Leaders who recognize and reward employees’ achievements are able to inspire commitment from their subordinates. These leaders publicly praise others for their performance, understand what motivates other people to perform at their best and provide tangible rewards for significant organizational achievements.
- Leading employees
Leaders who have good skills in directing and motivating people know how to interact with staff in ways that motivate them. They delegate to employees effectively, broaden employee opportunities, act with fairness toward direct reports and hire talented people for their teams.
- Strategic planning
This skill involves translating vision into realistic business strategies. Leaders who are highly competent in this area typically articulate long-term objectives and strategies, develop plans that balance long-term goals with immediate needs, update plans to reflect changing circumstances and develop plans that contain contingencies for future changes.
- Change Management
Skilled leaders have developed effective strategies for facilitating organizational change. Such a leader’s views change positively, adapts plans as necessary, manages others’ resistance to change, adapts to the changing external pressures facing the organization and involves others in the design and implementation of change.
- Employee development
A skilled leader in employee development usually coach’s employees to improve performance, provides employees with guidance, encourages employees to develop careers and makes sure employees understand their roles. This is one of the area that I have work a lot with. I have implemented mentor program and coaching processes for several companies. And worked as a mentor for students at the Norwegian school of management, and currently serve as a mentor for students at University of East London, London, United Kingdom.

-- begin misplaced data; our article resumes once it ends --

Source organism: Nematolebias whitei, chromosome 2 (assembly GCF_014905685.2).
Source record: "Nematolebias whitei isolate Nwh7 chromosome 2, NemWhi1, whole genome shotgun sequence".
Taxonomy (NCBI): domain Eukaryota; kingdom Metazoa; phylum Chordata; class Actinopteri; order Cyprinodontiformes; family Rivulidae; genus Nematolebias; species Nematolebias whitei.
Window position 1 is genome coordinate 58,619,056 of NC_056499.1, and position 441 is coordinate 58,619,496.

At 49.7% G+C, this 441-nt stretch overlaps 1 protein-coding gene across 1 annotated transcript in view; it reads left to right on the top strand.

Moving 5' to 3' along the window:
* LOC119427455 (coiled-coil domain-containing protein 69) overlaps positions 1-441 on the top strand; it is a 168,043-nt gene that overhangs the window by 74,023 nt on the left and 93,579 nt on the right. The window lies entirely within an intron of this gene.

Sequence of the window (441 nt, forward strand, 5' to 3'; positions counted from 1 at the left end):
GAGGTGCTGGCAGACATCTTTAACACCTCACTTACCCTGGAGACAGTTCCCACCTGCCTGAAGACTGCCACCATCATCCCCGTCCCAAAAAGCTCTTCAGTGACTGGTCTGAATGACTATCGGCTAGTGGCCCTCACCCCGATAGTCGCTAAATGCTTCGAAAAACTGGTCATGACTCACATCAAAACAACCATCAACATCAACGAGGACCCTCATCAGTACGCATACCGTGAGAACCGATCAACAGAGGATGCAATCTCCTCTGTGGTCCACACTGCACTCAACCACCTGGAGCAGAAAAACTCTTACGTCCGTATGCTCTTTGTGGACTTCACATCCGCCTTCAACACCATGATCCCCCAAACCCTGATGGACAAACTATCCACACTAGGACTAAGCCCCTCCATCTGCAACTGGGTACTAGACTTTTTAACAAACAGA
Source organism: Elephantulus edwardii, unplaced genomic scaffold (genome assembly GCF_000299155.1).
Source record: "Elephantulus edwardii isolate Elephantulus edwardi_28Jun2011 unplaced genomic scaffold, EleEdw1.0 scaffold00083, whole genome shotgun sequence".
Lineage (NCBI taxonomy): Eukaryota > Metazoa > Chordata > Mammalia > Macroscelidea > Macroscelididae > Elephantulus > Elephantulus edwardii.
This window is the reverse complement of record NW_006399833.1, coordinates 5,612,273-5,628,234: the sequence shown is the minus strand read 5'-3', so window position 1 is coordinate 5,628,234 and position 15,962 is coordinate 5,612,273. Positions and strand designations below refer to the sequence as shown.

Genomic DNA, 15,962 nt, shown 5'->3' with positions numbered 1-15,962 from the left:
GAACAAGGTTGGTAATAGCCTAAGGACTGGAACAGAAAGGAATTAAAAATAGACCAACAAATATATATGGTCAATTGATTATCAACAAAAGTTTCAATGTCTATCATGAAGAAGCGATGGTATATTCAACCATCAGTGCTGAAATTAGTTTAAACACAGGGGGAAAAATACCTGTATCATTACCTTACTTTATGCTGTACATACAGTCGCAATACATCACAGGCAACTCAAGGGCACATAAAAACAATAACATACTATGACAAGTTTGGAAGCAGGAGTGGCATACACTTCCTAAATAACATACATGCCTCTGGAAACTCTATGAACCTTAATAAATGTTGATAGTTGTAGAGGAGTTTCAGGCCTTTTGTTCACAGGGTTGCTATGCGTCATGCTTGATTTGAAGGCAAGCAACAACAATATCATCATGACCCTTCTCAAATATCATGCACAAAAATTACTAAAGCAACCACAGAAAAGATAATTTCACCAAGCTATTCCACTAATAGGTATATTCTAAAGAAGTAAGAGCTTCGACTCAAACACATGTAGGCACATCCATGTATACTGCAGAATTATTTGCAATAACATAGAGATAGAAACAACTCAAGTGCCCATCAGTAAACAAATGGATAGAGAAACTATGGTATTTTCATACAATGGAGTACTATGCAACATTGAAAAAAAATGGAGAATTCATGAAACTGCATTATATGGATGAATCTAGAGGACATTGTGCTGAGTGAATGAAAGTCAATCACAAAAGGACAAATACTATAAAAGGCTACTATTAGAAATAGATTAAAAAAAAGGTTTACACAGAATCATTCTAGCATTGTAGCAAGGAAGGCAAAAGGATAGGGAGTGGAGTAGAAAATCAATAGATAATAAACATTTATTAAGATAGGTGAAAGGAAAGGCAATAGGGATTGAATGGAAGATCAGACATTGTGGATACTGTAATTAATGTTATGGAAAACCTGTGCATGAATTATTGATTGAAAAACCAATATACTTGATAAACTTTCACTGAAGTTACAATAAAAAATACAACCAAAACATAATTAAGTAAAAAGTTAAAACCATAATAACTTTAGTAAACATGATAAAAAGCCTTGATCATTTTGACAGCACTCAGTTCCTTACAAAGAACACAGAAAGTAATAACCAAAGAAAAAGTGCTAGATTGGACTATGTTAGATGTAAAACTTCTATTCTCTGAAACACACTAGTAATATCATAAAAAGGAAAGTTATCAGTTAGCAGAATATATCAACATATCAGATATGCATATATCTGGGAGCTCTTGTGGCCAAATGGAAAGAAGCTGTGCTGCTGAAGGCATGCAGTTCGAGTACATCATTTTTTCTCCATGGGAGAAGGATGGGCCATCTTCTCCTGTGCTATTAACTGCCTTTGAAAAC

This skill involves recognizing personal limits and strengths. Self-aware leaders admit personal mistakes, learn from mistakes, seek ongoing feedback and know themselves well. If you can sharpen your skills in these areas, you’ll improve your ability to address complex future challenges—and set yourself apart. In the period of 1999 until 2010 I had a mentor, Mr. Bård Mikkelsen, former President & CEO of Statkraft. In 1999 it was very few who had a mentor in Norway. Self-development and assessment has been an important part of the self-awareness for meg. Therefore, I wanted to have a mentor who could challenge him to go further and reach new goals. In 1999, when I started to be a mentee I had no educations, and after two years I started his academic journey, and in 2015 I completed my PhD in Management.
Is it so simple? Yes and no. Yes, at the level of your attitude where the answer is absolute; no at the level of ‘organising’ your business where it takes some work to set up a structure that will reflect values and the concern you have toward your business, your people and your world.
In concrete terms, value based leadership is the intention given to and the attention paid to aligning a community or an organization’s values, mission and vision with its strategy, performance management, rewards, processes and systems. It is essentially about cultivating a purposeful consistency in your organization, allowing a culture of genuine sincerity, trust and collaboration to flourish and endeavouring to do what you say always. Value based leadership is a system; it takes into consideration the whole organization that it organizes around well-defined core values.
Core values are the “sacred” fundamental convictions that employees have about how they want – and therefore must – behave in the context of the organization’s mission.